Appeals court denies TEC parties permission to remove property

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On Thursday Texas’ Second Court of Appeals denied the claims of Episcopal Church (TEC) parties to the furnishings and other articles belonging to church properties returned to the Diocese at the conclusion of a 12-year property dispute earlier this year. The parties, who removed the articles, sometimes quite publicly with television news cameras rolling, will be expected to comply with the trial court’s order to return them. A period of seven days has been agreed for restitution.

The items of property essential for worship that must be returned include many very old items with great sentimental as well as monetary value. Additionally, there are bank, investment, and financial accounts that must be returned and accounted for that were removed by departing TEC loyalists.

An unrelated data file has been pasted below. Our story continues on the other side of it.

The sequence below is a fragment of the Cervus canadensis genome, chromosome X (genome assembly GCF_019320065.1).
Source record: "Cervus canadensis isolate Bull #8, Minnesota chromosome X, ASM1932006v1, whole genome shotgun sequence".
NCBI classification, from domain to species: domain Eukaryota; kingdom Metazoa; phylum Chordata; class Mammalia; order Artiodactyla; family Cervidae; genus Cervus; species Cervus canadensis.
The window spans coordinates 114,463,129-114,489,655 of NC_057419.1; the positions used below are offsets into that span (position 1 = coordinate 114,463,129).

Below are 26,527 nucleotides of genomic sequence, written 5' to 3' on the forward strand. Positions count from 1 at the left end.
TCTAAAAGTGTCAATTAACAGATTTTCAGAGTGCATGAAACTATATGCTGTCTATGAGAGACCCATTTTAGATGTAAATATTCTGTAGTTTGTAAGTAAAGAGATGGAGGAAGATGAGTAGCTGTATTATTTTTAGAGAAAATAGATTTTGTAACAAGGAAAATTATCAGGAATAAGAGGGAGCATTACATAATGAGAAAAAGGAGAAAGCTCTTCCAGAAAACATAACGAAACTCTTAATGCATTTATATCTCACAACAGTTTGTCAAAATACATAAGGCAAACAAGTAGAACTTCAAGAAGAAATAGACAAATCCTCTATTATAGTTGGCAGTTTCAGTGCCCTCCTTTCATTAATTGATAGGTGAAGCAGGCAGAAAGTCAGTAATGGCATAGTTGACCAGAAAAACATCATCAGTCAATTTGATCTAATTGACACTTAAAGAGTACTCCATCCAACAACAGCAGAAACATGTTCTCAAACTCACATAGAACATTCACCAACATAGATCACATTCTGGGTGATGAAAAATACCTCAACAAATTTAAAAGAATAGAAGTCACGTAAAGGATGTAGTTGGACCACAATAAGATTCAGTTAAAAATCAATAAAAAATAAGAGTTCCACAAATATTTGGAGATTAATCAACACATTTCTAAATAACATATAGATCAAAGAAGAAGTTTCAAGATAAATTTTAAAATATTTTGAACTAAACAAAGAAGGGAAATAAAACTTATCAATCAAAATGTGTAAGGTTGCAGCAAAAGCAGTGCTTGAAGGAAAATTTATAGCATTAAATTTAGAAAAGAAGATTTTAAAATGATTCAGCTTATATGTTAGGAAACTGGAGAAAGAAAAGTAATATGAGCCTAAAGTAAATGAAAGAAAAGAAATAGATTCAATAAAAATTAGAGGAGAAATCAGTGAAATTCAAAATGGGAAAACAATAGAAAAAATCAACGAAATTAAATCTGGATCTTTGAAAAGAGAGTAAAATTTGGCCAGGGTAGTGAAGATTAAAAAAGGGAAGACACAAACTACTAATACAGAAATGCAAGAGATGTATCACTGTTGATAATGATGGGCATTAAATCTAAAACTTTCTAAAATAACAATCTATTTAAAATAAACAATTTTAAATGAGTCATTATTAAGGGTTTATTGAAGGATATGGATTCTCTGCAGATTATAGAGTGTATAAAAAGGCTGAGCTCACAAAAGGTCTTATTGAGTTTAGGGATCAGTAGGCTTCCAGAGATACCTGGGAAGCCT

In its April 2021 response to the Petition for mandamus, the Diocese argued, “We entered an agreement in 2015 regarding personal property,” noting that the agreement covered both the funds and furnishings of the properties in dispute, including “personal property necessary for the operation of the Episcopal parish associated with that parcel.” The brief added, “Nothing in the [Texas] Supreme Court’s opinion granted [TEC plaintiffs] any right to strip a parish of personal property historically used for operating that church.” In fact, several churches were stripped of prayer books, vestments, Communion vessels, a baptismal font, and even altars. (Personal property in this case refers to items and furnishings held in common for ministry, not to possessions such as a clergyman’s personal library or a picture of his family.)

All appeals in the main suit were exhausted in February 2021 when the U.S. Supreme Court denied review of the unanimous May 2020 opinion issued by the Texas Supreme Court in favor of the Diocese. A settlement for attorneys’ fees and costs was concluded this summer with the payment of $4.5 million to the Diocese as reimbursement for the sums required to defend itself in the long-running litigation.